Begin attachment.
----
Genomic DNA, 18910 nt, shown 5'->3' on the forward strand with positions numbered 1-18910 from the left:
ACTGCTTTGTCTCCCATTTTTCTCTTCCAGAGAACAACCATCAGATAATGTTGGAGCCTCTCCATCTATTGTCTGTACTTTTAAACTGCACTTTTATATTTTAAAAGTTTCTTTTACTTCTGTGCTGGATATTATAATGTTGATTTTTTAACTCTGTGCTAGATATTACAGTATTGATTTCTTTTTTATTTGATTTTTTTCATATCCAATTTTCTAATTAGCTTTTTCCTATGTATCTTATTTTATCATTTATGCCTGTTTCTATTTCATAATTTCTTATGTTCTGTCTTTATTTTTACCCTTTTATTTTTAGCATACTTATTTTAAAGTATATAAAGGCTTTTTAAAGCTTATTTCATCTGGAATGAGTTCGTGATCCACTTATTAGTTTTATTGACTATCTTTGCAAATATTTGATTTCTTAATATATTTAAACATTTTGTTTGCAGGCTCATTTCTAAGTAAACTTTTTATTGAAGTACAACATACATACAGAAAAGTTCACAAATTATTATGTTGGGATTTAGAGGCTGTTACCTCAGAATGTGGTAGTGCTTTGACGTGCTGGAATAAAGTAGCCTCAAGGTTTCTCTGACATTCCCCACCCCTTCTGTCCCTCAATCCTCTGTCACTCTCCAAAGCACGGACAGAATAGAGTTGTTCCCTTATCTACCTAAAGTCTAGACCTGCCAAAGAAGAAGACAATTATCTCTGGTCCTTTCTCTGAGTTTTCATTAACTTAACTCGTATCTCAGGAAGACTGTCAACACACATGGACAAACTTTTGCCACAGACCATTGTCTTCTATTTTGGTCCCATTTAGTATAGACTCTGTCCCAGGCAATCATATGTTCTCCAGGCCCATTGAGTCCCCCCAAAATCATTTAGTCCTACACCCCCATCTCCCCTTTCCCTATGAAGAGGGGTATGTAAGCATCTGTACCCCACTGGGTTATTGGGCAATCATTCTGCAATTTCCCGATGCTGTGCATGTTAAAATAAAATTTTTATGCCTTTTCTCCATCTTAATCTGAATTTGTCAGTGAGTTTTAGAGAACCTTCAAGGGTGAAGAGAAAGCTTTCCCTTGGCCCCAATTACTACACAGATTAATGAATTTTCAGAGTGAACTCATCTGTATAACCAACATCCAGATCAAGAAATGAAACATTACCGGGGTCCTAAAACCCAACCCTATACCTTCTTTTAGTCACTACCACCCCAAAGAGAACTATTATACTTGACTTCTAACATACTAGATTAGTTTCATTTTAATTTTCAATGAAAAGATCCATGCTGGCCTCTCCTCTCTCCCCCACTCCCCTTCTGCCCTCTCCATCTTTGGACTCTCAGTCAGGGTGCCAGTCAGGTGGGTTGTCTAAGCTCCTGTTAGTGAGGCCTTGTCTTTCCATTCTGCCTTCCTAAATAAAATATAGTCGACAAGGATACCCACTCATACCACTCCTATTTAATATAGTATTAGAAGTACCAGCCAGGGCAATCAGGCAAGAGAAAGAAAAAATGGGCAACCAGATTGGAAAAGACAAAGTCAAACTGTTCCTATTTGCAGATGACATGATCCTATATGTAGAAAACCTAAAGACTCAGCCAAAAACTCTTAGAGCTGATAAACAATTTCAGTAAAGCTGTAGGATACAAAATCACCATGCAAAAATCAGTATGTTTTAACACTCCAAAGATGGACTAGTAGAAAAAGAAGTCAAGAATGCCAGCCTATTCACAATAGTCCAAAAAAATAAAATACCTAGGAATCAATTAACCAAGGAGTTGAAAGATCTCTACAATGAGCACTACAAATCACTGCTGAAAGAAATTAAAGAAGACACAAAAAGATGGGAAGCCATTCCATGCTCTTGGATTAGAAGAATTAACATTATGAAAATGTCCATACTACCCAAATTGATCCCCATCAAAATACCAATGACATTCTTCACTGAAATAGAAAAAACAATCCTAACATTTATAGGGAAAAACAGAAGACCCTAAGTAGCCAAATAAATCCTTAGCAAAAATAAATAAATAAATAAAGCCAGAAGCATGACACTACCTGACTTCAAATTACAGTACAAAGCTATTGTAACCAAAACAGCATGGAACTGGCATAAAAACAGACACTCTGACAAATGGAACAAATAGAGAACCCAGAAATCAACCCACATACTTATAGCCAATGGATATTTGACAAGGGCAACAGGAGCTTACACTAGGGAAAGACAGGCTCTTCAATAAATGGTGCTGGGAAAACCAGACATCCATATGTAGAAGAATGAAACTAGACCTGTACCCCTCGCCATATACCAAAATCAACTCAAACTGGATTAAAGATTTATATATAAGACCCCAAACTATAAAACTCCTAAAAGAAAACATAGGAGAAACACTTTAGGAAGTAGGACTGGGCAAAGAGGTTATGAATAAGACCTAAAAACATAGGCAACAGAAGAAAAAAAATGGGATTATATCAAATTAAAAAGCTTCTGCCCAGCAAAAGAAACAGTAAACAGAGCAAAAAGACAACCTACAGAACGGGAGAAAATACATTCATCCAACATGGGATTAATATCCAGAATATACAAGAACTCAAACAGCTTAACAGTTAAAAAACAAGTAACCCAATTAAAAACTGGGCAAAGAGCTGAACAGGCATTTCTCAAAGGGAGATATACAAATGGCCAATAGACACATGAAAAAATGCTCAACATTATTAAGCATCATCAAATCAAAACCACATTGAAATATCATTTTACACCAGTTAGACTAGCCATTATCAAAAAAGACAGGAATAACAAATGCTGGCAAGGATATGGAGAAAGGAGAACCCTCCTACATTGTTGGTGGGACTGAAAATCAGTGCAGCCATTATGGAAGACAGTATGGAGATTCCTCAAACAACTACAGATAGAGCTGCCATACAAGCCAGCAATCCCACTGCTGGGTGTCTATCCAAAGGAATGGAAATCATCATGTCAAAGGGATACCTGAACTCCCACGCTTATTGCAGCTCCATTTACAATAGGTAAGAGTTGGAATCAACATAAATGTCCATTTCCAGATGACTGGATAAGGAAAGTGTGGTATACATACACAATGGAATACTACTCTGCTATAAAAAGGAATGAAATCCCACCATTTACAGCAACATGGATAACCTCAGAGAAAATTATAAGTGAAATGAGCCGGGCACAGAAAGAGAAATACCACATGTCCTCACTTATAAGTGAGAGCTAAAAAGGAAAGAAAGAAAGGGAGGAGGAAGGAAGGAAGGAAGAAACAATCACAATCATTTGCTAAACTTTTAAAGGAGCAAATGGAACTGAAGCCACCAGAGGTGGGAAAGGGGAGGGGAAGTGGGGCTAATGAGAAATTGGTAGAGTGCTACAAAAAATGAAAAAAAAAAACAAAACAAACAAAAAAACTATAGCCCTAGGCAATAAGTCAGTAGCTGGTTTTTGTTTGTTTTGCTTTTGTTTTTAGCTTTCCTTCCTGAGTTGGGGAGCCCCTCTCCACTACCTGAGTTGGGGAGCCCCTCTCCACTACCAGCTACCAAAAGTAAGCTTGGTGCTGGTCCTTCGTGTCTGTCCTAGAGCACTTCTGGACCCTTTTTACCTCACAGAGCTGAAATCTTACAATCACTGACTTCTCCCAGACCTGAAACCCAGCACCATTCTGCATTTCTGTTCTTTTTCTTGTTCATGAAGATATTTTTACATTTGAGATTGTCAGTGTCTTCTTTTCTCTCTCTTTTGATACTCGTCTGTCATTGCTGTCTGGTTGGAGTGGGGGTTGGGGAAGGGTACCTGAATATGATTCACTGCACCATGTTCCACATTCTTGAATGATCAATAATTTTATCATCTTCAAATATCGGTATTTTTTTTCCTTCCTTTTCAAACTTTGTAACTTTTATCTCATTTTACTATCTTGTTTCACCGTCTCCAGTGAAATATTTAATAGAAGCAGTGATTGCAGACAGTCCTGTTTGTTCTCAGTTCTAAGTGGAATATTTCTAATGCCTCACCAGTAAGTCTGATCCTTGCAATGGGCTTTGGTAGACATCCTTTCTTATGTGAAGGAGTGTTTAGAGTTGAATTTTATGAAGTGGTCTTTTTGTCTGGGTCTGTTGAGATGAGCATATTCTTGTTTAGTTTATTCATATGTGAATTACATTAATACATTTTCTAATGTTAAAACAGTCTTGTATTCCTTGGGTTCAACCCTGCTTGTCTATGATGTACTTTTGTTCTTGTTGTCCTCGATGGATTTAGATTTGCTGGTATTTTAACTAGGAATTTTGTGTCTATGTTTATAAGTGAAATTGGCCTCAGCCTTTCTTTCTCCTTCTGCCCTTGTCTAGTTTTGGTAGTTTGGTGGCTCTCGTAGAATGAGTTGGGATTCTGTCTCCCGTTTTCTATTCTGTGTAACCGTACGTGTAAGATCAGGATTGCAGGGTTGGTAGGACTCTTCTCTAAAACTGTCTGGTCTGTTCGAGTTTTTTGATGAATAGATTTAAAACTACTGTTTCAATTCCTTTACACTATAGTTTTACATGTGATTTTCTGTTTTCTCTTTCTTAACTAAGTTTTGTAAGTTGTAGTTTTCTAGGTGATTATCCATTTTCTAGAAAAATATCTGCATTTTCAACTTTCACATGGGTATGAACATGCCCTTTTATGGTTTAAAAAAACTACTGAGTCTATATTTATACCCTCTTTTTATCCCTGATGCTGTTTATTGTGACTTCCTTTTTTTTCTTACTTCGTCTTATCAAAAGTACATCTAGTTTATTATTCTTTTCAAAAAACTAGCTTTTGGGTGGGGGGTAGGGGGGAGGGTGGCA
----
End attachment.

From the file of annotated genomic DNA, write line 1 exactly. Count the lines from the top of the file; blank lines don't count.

Genomic DNA, 18910 nt, shown 5'->3' on the forward strand with positions numbered 1-18910 from the left: